Re: Pattern matching trivia

*To*: mathgroup at smc.vnet.net*Subject*: [mg13651] Re: Pattern matching trivia*From*: Robert Villegas <villegas>*Date*: Fri, 07 Aug 1998 17:22:00 -0500*Organization*: Wolfram Research*Sender*: owner-wri-mathgroup at wolfram.com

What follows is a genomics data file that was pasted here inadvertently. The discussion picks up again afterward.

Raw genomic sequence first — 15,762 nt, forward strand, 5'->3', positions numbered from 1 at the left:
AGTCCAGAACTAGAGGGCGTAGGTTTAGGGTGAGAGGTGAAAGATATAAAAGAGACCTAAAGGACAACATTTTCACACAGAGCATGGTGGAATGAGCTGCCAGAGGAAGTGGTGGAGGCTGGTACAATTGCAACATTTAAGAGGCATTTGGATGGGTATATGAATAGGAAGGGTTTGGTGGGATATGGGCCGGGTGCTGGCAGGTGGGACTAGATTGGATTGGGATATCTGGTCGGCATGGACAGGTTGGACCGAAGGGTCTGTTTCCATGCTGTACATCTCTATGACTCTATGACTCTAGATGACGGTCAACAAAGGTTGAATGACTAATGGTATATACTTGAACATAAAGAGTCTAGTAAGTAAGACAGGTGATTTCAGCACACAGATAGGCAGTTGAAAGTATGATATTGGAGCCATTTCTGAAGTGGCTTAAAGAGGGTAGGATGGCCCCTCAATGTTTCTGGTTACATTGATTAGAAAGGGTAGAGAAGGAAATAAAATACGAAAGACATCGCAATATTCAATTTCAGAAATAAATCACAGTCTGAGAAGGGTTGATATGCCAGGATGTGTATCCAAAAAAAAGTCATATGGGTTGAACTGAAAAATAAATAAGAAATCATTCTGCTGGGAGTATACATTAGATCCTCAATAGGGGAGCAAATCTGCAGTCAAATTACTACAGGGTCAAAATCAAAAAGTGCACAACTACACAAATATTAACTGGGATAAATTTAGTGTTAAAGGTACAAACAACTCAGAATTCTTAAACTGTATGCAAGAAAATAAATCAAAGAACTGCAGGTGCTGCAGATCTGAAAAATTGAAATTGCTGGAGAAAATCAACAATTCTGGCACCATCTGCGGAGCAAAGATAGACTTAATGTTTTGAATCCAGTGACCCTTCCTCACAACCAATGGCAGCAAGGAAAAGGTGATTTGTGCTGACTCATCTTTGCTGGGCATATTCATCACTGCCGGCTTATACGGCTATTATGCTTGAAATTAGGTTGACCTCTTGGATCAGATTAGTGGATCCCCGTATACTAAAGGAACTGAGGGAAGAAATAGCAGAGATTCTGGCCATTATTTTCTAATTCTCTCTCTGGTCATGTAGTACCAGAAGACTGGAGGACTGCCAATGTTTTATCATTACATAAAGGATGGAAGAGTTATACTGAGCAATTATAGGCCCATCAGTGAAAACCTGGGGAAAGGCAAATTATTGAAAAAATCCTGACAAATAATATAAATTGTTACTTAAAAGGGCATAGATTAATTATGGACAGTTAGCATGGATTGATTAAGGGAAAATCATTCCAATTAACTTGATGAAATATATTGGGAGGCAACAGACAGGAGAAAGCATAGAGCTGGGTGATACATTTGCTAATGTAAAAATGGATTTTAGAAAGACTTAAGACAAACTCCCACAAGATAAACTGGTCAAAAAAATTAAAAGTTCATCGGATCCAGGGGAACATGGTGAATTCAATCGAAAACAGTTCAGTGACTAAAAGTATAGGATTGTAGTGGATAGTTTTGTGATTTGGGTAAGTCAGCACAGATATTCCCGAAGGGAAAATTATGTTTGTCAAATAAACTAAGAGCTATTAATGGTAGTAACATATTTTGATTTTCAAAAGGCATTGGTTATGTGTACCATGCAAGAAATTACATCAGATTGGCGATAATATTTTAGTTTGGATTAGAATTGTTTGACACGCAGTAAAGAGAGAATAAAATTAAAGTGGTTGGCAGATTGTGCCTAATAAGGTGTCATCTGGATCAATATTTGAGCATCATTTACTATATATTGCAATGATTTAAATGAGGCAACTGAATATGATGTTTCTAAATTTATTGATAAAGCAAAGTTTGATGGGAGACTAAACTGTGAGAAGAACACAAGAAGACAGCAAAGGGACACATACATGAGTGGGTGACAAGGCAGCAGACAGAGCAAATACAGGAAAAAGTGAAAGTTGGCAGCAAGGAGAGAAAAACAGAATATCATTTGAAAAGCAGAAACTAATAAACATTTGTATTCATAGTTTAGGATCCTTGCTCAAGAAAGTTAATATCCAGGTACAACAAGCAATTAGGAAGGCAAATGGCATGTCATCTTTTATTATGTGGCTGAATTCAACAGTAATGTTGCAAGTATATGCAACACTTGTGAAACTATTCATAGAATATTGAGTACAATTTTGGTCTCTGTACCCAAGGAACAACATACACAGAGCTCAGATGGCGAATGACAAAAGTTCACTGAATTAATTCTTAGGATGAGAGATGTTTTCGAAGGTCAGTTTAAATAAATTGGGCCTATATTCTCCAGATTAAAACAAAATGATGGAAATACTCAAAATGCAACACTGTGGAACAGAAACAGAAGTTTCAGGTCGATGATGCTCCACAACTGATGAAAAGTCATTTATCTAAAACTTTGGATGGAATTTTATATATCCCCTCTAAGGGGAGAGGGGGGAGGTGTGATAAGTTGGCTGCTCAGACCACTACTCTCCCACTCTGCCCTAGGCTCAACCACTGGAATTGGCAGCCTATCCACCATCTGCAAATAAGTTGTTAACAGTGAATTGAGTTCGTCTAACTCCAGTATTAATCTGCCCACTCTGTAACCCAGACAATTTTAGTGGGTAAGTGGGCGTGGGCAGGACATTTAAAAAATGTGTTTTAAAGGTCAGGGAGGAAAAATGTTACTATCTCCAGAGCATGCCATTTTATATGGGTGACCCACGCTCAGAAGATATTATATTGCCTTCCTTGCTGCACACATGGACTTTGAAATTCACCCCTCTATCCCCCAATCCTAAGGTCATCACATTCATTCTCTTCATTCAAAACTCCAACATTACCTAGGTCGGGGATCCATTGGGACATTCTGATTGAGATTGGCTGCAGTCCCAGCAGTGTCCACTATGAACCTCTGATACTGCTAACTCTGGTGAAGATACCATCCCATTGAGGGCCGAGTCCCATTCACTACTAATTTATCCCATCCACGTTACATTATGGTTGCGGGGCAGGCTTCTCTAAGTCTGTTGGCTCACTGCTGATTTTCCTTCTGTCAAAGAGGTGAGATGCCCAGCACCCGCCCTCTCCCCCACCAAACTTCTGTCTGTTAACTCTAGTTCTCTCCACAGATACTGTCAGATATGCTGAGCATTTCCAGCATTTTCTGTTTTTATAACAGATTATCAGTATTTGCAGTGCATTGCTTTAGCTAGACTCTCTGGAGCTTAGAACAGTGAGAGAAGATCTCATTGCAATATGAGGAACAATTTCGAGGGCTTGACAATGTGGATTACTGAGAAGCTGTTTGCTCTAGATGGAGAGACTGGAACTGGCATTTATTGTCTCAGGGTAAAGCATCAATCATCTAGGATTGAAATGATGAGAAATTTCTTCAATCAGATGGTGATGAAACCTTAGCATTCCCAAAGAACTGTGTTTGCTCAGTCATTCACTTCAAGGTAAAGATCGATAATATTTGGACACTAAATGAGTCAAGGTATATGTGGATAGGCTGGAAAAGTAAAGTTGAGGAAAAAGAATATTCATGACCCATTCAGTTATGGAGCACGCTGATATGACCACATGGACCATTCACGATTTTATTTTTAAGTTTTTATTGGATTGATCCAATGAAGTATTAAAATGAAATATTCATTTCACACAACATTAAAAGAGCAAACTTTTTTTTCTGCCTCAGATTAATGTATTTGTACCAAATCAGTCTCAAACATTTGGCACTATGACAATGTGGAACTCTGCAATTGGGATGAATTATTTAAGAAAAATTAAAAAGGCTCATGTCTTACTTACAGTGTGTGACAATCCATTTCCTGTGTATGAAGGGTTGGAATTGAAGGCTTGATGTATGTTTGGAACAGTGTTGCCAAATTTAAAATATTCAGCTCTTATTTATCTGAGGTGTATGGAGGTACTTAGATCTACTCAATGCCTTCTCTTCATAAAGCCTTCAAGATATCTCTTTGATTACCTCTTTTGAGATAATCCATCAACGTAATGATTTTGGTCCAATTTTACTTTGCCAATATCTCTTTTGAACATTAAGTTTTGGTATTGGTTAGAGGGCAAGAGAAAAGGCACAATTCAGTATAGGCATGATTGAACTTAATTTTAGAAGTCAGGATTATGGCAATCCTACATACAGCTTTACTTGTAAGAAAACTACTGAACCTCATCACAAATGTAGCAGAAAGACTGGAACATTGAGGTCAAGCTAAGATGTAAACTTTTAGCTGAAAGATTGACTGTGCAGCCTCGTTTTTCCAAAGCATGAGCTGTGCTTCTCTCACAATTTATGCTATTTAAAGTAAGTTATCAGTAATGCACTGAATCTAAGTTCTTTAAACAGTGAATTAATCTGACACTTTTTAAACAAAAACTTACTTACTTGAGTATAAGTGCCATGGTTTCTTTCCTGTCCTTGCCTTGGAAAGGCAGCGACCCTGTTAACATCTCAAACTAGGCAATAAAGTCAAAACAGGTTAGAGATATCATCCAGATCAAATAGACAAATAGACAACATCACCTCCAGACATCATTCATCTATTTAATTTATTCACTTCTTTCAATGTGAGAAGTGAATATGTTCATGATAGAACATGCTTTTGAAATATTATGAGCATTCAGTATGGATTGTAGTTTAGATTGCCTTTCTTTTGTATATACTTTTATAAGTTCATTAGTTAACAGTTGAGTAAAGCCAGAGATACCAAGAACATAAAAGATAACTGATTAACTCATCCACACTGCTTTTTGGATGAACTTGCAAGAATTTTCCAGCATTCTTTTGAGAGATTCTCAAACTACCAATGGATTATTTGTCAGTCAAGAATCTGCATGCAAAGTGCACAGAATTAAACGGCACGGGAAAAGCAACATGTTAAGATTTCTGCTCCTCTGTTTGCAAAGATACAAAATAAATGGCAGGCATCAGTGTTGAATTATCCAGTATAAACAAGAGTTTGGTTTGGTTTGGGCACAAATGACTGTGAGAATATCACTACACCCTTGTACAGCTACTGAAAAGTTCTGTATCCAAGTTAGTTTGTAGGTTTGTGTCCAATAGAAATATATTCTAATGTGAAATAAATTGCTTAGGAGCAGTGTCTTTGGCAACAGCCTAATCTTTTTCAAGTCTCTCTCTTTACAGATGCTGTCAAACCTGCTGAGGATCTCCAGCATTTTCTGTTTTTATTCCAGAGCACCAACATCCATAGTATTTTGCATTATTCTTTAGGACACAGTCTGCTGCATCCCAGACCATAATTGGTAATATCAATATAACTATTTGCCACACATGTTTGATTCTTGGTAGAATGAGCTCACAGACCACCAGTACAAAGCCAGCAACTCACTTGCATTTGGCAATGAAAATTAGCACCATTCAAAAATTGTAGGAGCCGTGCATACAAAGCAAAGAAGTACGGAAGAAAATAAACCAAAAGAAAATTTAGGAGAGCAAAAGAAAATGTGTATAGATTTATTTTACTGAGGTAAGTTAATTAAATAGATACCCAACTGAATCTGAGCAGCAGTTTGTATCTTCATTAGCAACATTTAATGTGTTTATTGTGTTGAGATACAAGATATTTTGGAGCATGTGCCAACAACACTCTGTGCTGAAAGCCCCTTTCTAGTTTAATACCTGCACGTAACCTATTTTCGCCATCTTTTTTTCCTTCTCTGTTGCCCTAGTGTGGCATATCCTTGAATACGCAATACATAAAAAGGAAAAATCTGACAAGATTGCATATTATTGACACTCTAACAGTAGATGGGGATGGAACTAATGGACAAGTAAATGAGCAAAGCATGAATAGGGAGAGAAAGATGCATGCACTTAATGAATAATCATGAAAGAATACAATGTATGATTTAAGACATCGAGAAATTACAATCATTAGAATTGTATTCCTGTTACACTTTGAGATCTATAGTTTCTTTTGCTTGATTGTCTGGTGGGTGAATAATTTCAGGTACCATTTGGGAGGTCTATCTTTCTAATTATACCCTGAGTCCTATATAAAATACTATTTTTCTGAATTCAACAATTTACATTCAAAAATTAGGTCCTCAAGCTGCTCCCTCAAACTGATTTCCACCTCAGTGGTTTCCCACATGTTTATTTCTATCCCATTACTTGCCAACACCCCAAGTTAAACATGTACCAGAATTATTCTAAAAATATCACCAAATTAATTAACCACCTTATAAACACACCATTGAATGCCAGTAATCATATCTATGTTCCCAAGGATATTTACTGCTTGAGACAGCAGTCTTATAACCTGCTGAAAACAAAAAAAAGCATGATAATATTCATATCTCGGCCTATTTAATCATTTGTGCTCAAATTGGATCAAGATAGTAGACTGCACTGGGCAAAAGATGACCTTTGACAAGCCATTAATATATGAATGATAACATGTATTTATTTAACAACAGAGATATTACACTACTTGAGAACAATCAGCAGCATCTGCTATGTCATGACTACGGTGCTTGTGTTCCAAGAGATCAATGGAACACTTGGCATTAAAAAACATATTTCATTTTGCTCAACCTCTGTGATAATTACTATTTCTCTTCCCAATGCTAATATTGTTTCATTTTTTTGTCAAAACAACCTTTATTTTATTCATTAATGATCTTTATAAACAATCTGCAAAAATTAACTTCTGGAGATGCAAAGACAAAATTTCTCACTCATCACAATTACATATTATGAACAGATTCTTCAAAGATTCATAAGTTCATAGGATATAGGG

> I just discovered something interesting about pattern matching. The > definitions for (goo) are no applied in the lines below. I understand > this is because an expression with the head Complex or Rational is an > atom, and is not considered a sum or product of smaller expressions. > > In[1]:= > goo[a_+b_]:={Complex,a,b} > goo[m_/n_]:={Rational,m,n} > > > In[3]:= > goo[2+3 I] > > Out[3]= > goo[2+3 I] > > > In[4]:= > goo[2/3]//InputForm > > Out[4]= > goo[2/3] Although rational and complex numbers are treated as atoms by most functions, e.g. AtomQ returns True for them, it is possible to take them apart with pattern-matching. If you defined goo as follows: In[1]:= goo[Rational[a_, b_]] := {Rational, a, b} In[2]:= goo[Complex[a_, b_]] := {Complex, a, b} Then it would work on these inputs: In[3]:= goo[2/3] Out[3]= {Rational, 2, 3} In[4]:= goo[3 + 5 I] Out[4]= {Complex, 3, 5} In fact, goo could be defined with a more generic pattern to deconstruct any normal, headed expression into its parts: In[5]:= ClearAll[goo] In[6]:= goo[ h_[args___] ] := {h, {args}} In[7]:= goo[2/3] Out[7]= {Rational, {2, 3}} In[8]:= goo[3 + 5 I] Out[8]= {Complex, {3, 5}} > Now the function (foo) below has the attribute HoldAllComplete. The > peculiar thing is that the definitions are now used. It seems that when > the arguments of (foo) are Complex or Rational, the pattern matcher now > treats these arguments as the sum or product of smaller expressions. > > In[5]:= > Attributes[foo]={HoldAllComplete}; > foo[a_+b_]:={Complex,a,b} > foo[m_/n_]:={Rational,m,n} > > > In[7]:= > foo[2+3I] > > Out[7]= > {Complex,2,3 I} > > > In[8]:= > foo[2/3] > > Out[8]= > {Rational,2,3} It turns out that there is nothing peculiar going on here. Since foo has one of the hold attributes (HoldFirst or HoldAll would have done just as well), its arguments are not evaluated before it receives them. Hence, when you type the input 'foo[2 + 3 I]', foo will receive the argument '2 + 3 I' straight out of the parser, before the evaluator gets a chance to touch it. To see the parsed, unevaluated form of any input, here is a little idiom I use: HoldForm[FullForm[input]] For example: In[9]:= HoldForm @ FullForm[3 + 4 I] Out[9]= Plus[3, Times[4, I]] In[10]:= HoldForm @ FullForm[2/3] Out[10]= Times[2, Power[3, -1]] In[11]:= HoldForm @ FullForm[ Evaluate[Sequence[2^3, 3 + 4]] ] Out[11]= Evaluate[Sequence[Power[2, 3], Plus[3, 4]]] Knowing what the unevaluated structure of the input looks like, it's easy to see why foo received a form it expected, while goo did not. Also, it follows that any Hold* attribute isn't vital; what is important is that goo receive an unevaluated argument. Even when a function doesn't have any of the Hold* attributes, you can still pass it particular arguments sans evaluation by using the argument wrapper Unevaluated. Here is your original definition of goo, given explicitly unevaluated arguments: In[70]:= goo[ Unevaluated[2 + 3 I] ] Out[70]= {Complex, 2, 3 I} In[71]:= goo[ Unevaluated[2/3] ] Out[71]= {Rational, 2, 3} > Note: Parenthesize is only documented via the usage message below. I > think that means it's an experimental feature. > > In[9]:= > ?Parenthesize > "Parenthesize[ expr, fmt, prec, group] will represent expr in format fmt > and \ > parenthesize it if necessary." It may or may not continue in its present form, but its functionality is important, so it will continue to exist in some form. When you create a typeset form for a function or operator, you must write a MakeBoxes definition for that function. Almost always, your definition must typeset the arguments of the function. If an argument is itself some complex expression, then depending on what its outermost operator is, it may need to be parenthesized in order to look right in the context of the overall typeset form. For example, if you want Transpose[A] to have the typeset form T A then you might, erroneously, write it this way: Transpose /: MakeBoxes[Transpose[matrix_], TraditionalForm] := SuperscriptBox[MakeBoxes[matrix, TraditionalForm], "T"] This is erroneous because Transpose[A + B] would typeset as T A + B which looks like A + Transpose[B], since superscripting by convention has higher precedence than addition. You want it to typeset as T (A + B) To achieve this, the typesetting of 'matrix' in your definition must be informed of the context in which 'matrix' occurs, so that it can decide if the outermost operator in 'matrix' has a low enough precedence that it must be parenthesized. Parenthesize fits this bill, taking the same first two arguments as MakeBoxes, and taking additional arguments to specify what the enclosing operator is, and perhaps also on which side of it the expression- to-be-typeset falls. The correct rule for Transpose is: Transpose /: MakeBoxes[ Transpose[list_], TraditionalForm] := SuperscriptBox[ Parenthesize[list, TraditionalForm, Power, Left], "T" ] This function probably ought to be mentioned somewhere, since it is important, even if it is replaced with something better later. Robby Villegas

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